In terms of activity in the market, we are anticipating a significant change in leadership over the next 24 months. Comparing FY21 to FY20, we have seen a 7% increase in ASX CEO appointments and a more notable 67% increase in ASX Chair appointments.

CEOs have been essential in steering companies through difficult times. However, as we now see some light at the end of the tunnel, we are anticipating an increase in movement. In comparison, there has been significant turnover in the Boardroom, Chairs in particular. Some have taken the opportunity to expedite their planned Chair transitions, electing to keep the CEO through the challenging times to allow for a smoother change of the guard.

In terms of ASX300 CEO gender diversity, there has been no significant change in the last 12 months; the percentage of female CEOs slightly increased from 6% to 7%. The ethnic diversity of ASX 300 CEOs over the last 12 months stayed at 4% (non-Caucasian). Interestingly, 90% of CEO appointments for top companies are for candidates 55 and under. Companies with a greater market capitalisation generally appoint older candidates as CEOs, i.e., closer to 50 than 45.

The gender diversity in ASX300 Chairs stayed at 9% (despite the significant turnover) over the 12 months. Non-Caucasian Chairs had slightly increased representation from 1% to 2%. In terms of diversity in experience, there are strong arguments surrounding the need to attract people who have an appreciation for the broader eco-system their company operates in and how this can help them pivot or grow into new markets.

In terms of the Boardroom, a balanced Board composition which includes a combination of industry experience, adjacency, exposure to target growth and relevant international markets has been put forward as what should be acceptable. We are seeing an emphasis on new Board Directors coming from entrepreneurial environments and those with the ability to address a “digital future” recognising the rise in prominence of AI, robotics, blockchain, the metaverse and virtual reality. Over recent years following Royal Commissions in different industries, there has been a strong focus on risk and corporate governance backgrounds. Now, there is an appetite for those who have had extensive P&L leadership positions, such as Chief Executives, to join Boards and contribute to turnarounds or efforts to enter or acquire new markets.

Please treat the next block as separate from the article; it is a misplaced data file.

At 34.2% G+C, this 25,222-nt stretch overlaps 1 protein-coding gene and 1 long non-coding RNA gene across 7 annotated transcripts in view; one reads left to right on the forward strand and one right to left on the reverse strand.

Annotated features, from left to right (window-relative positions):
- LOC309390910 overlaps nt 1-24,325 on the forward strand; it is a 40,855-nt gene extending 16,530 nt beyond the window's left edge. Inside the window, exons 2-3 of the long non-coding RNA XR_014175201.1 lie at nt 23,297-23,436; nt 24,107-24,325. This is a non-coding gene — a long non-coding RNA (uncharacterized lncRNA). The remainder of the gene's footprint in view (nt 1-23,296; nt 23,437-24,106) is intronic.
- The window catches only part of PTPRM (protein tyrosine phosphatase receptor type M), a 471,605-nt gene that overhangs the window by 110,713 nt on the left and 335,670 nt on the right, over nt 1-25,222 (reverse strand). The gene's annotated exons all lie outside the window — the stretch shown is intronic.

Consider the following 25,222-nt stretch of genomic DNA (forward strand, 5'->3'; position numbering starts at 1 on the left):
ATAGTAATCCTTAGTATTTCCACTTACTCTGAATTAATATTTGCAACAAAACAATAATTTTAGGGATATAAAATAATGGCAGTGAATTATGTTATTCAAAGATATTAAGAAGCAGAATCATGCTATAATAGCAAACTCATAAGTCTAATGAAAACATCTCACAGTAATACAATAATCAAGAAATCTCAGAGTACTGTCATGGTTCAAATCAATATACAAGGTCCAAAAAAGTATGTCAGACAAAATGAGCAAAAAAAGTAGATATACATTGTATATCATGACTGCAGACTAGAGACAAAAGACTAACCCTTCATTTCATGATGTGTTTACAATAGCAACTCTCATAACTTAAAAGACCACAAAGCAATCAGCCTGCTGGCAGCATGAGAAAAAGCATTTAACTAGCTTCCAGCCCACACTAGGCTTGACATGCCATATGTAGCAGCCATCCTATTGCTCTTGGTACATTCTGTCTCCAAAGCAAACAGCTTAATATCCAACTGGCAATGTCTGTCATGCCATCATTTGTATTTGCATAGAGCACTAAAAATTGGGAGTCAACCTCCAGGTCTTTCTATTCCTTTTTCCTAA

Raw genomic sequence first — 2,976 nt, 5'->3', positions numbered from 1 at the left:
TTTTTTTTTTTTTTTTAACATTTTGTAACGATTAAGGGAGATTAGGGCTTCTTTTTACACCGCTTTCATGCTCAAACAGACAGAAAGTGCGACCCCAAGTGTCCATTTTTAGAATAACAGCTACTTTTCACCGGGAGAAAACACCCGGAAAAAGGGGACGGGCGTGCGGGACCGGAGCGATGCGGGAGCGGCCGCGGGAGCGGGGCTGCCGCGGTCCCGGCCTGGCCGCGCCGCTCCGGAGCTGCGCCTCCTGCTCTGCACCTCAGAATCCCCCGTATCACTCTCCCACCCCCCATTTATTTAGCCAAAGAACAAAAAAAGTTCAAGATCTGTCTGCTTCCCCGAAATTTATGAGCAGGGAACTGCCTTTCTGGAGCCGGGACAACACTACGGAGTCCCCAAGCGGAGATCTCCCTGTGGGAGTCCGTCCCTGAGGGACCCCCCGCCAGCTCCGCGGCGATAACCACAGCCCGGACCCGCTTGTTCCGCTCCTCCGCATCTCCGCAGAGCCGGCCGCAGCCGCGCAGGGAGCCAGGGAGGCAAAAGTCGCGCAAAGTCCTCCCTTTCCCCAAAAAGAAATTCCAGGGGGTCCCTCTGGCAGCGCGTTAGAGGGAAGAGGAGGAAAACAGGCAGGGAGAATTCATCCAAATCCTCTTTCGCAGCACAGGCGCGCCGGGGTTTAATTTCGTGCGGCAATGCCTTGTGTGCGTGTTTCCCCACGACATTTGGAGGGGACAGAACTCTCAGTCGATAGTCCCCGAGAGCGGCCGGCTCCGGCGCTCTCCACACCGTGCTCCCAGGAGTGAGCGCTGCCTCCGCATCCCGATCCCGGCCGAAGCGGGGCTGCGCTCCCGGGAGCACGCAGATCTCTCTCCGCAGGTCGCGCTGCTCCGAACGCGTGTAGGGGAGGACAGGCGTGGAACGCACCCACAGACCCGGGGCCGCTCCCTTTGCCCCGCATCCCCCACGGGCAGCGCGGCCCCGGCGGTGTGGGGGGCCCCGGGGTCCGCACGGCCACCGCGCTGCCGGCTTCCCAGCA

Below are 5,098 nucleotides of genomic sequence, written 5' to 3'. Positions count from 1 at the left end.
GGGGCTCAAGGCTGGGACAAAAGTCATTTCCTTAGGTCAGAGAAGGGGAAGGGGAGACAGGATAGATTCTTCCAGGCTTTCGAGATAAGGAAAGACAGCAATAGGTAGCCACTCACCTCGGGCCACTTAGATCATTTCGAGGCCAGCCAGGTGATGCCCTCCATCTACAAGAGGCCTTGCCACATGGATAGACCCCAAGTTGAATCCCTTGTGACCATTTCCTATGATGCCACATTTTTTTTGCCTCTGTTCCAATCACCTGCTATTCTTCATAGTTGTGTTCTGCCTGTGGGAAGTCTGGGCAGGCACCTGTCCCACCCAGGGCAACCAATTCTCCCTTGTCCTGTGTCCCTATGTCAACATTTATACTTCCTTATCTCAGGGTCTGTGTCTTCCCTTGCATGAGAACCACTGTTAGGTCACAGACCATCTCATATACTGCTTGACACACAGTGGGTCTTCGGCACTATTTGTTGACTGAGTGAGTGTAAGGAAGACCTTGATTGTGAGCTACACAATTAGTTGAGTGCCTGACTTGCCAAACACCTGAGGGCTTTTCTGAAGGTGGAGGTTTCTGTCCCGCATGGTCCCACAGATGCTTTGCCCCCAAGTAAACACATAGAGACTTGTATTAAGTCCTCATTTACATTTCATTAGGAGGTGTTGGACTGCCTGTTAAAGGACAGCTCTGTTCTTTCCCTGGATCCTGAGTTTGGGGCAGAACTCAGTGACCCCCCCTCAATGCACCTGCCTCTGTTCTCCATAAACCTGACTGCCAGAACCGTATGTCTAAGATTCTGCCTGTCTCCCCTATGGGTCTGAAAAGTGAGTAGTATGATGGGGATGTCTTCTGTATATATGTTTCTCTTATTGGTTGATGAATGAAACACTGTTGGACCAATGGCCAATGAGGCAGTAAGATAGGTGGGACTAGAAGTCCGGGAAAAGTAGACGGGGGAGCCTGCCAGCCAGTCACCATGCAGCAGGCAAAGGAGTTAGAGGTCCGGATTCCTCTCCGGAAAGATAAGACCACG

The number of Board meetings being held is also under consideration. There are discussions surrounding lessening the number of Board meetings supported by points such as the workload placed on Executives in preparing Board papers being excessive, the time requirement of Directors could be used better, the perceived and actual trade-offs between monthly and quarterly insights and the opportunity as a Director to meaningfully engage with and observe the nuances of the business outside of the Boardroom may be more beneficial. An alternative being proposed is having fewer Board meetings throughout the year but over a few days, supplemented with on-site engagement. Another question being put forward is should Board meetings continue via video? There is now a strong feeling in some circles to resume in-person meetings to not only better capture the contributions made by respective Directors but to illustrate support to the executive leadership team, that “we are in this together” as they too go ahead and commence the call back for their team members.